NEW STORE – FBI Router Warning. CryptoMining. And more!

Our new address is 8332 Richmond Highway, Suite 205!
Check out our nice SIGN on Richmond Highway:
“Home of the Eldest Geek” 🙂
We have had the store running for a while now – drop by for a visit!
We are open 10-7 Mon-Sat and sundays by appointment. INCLUDING TUESDAYS!! 🙂

FBI ROUTER WARNING.  How bad is it? what do you need to do?
There was a warning recently from the FBI about a new kind of malware that affects routers and NAS boxes called VPNFilter.

This malware affects older home and small officer outers by firms Linksys, MikroTik, Netgear, QNAP and TP-Link. (For a list of specific models, click here.)
The instruction is just to reboot the router and you are ok.  Well, more or less.  Not really!  The malware can survive a reboot. What you really need to do if you are worried is do a factory reset – and you will lose wireless settings, SSID names, passwords, and any other things you did since you got the router!
Do you need to reboot it?  Sure.  A factory reset?  if so make sure you have all your information so you can restore the router to proper working condition.
What does VPNFilter do? It basically lets someone remotely watch all your traffic through the router.  Now if you only browse the web and have no privacy or security concerns, no problem.  If you do all your banking on secure pages, no problem (what the hacker sees is indecipherable).  If you email your friends your banking credentials and passwords in open emails – well maybe someone is watching.  It is rather clever, and some people suspect the Russians are behind it.  There is no direct evidence, its mainly circumstantial.  It cannot take over your computer, download your files, or erase anything – its like a listening device and it can watch packets of information.  But its not watching through your webcam!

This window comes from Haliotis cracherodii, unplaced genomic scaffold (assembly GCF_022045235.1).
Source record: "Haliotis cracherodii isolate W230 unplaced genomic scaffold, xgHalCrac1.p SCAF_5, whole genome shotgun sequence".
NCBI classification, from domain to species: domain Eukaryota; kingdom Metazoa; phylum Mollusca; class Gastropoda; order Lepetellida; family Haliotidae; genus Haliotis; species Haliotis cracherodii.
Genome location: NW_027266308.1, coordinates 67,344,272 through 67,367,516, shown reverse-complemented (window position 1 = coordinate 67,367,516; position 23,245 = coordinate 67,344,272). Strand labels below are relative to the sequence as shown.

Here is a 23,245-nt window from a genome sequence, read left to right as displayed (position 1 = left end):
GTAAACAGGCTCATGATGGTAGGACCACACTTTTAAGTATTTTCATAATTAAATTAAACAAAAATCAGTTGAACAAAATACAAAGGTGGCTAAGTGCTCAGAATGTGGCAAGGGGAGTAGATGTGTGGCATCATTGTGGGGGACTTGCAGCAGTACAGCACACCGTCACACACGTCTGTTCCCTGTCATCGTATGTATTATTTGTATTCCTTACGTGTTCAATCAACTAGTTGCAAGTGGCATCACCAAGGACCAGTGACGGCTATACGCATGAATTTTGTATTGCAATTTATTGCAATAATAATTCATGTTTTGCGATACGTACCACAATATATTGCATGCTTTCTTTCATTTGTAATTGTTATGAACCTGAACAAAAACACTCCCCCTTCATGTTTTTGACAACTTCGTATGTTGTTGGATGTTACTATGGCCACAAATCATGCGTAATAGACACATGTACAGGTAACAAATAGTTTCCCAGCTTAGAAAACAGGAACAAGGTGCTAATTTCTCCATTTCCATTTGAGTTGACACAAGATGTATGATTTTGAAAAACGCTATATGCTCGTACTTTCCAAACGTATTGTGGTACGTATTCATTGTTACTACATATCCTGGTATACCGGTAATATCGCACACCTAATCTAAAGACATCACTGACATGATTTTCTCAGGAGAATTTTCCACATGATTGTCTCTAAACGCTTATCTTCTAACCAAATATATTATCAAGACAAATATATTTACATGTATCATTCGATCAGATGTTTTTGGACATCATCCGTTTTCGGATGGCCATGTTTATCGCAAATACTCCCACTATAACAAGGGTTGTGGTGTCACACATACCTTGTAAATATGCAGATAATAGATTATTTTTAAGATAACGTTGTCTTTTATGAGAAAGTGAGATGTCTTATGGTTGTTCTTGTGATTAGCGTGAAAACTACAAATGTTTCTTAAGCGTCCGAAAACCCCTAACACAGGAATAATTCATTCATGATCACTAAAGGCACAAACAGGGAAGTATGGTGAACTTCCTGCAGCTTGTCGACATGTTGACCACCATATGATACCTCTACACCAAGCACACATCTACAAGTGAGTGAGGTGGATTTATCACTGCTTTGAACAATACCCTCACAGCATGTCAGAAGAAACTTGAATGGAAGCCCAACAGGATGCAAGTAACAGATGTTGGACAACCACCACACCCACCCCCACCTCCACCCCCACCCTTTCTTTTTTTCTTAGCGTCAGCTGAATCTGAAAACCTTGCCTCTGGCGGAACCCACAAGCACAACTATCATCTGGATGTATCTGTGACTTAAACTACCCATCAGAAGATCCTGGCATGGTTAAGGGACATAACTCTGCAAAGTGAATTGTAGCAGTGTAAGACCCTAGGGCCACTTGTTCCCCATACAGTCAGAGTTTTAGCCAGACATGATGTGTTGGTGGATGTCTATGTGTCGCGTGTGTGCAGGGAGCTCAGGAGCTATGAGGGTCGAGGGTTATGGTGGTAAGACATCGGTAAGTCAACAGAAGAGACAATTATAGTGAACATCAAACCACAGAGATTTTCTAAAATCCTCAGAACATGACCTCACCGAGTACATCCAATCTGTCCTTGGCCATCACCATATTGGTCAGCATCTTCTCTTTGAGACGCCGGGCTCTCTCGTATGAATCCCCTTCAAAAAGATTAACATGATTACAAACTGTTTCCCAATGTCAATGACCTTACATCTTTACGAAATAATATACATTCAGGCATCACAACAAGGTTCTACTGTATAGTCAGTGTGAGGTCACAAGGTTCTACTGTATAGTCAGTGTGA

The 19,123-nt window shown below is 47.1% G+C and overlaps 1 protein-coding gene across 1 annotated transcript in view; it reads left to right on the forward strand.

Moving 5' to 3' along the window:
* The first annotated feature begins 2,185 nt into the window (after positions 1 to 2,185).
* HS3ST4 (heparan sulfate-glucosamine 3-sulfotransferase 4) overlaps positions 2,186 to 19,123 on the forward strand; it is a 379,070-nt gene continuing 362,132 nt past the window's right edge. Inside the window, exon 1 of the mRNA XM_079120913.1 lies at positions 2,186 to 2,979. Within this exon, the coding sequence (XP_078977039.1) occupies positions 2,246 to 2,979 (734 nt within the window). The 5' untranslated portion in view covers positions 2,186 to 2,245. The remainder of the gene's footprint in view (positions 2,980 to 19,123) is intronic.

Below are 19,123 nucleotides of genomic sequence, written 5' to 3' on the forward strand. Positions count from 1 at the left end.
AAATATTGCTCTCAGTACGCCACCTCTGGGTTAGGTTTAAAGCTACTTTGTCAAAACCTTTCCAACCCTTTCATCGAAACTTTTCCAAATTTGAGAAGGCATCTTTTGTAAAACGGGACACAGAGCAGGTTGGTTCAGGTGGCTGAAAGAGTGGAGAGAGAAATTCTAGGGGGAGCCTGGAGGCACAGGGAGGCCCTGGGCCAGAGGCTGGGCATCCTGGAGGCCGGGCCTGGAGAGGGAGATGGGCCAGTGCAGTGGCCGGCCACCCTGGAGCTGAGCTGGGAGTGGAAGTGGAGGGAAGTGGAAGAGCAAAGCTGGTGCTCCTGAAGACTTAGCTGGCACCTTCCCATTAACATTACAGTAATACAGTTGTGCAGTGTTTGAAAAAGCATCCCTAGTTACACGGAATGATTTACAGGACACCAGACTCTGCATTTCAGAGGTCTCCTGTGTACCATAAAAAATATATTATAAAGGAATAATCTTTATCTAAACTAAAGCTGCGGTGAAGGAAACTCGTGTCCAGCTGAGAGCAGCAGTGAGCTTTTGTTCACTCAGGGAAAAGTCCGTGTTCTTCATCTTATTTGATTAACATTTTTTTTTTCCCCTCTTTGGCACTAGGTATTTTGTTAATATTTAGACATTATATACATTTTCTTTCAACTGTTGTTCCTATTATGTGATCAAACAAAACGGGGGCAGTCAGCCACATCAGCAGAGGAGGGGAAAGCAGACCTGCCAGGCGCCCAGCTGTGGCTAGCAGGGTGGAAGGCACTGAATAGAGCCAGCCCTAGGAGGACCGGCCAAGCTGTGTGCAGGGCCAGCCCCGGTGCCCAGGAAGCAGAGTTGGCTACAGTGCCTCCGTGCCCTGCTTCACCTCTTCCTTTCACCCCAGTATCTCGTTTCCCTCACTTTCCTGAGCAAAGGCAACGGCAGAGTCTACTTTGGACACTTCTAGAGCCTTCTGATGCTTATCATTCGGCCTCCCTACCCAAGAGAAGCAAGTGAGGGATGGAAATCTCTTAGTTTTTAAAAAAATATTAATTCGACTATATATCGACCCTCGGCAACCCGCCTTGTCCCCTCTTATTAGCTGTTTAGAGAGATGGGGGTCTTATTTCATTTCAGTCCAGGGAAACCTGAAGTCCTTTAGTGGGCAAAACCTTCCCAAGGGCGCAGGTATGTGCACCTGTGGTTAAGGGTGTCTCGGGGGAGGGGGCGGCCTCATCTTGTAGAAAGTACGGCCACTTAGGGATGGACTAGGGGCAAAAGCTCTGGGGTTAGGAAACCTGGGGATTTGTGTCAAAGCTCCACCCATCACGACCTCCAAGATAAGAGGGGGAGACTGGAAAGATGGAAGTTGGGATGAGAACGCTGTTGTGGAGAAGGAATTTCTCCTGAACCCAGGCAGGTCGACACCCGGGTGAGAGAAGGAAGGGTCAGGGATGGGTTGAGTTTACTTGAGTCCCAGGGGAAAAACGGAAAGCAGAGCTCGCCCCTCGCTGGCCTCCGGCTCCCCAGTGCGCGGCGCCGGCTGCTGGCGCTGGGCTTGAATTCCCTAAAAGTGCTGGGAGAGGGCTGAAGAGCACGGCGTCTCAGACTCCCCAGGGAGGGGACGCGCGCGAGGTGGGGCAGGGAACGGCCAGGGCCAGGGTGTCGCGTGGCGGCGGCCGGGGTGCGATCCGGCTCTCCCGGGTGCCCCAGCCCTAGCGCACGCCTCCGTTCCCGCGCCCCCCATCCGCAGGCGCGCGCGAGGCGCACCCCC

So if you want help doing a factory reset we can ensure its done properly.  Rebooting is the suggested course of action.  But factory reset is the only way to ensure the malware is eliminated.  If (after all) it is even present!
But although the router can watch traffic it may not really pose any threat to you.

South Korea reported another cryptocurrency trading firm was hacked and millions of cryptos stolen.  Seems to happen rather a lot!  Its gone. Folks have lost at least part of what they had stored there.  Liability is rather a question.

A small exchange was hacked and bitcoin dropped 10%!
I’ve been asked fairly often about the value of bitcoin et alia.  Well – I’m not too impressed.  I have a bitcoin wallet mainly just to help customers who have been bit by ransomware and need to pay off the thief!
BUT – we have built mining rigs and know how to do it properly  – what is used to collect bitcoin etc. Mining rigs tend to have ASICs with hundreds or thousands of CPUs that can work in parallel.  And – to be honest – for a lot of miners, the return is less than the electricity cost of feeding the rig!  BUT – if you are where current is free to you – a rig will eventually spit out a coin of whatever flavor.